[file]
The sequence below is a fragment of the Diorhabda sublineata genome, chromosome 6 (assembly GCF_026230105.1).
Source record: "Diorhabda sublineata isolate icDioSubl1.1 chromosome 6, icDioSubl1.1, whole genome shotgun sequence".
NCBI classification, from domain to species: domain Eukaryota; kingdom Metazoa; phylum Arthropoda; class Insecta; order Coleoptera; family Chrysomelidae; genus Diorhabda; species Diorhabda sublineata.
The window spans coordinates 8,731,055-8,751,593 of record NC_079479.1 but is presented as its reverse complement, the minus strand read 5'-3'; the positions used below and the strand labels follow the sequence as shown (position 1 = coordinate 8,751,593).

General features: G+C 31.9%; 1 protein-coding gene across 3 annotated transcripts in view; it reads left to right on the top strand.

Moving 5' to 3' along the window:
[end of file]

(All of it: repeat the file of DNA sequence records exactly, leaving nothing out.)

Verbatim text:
The sequence below is a fragment of the Diorhabda sublineata genome, chromosome 6 (assembly GCF_026230105.1).
Source record: "Diorhabda sublineata isolate icDioSubl1.1 chromosome 6, icDioSubl1.1, whole genome shotgun sequence".
NCBI classification, from domain to species: domain Eukaryota; kingdom Metazoa; phylum Arthropoda; class Insecta; order Coleoptera; family Chrysomelidae; genus Diorhabda; species Diorhabda sublineata.
The window spans coordinates 8,731,055-8,751,593 of record NC_079479.1 but is presented as its reverse complement, the minus strand read 5'-3'; the positions used below and the strand labels follow the sequence as shown (position 1 = coordinate 8,751,593).

General features: G+C 31.9%; 1 protein-coding gene across 3 annotated transcripts in view; it reads left to right on the top strand.

Moving 5' to 3' along the window: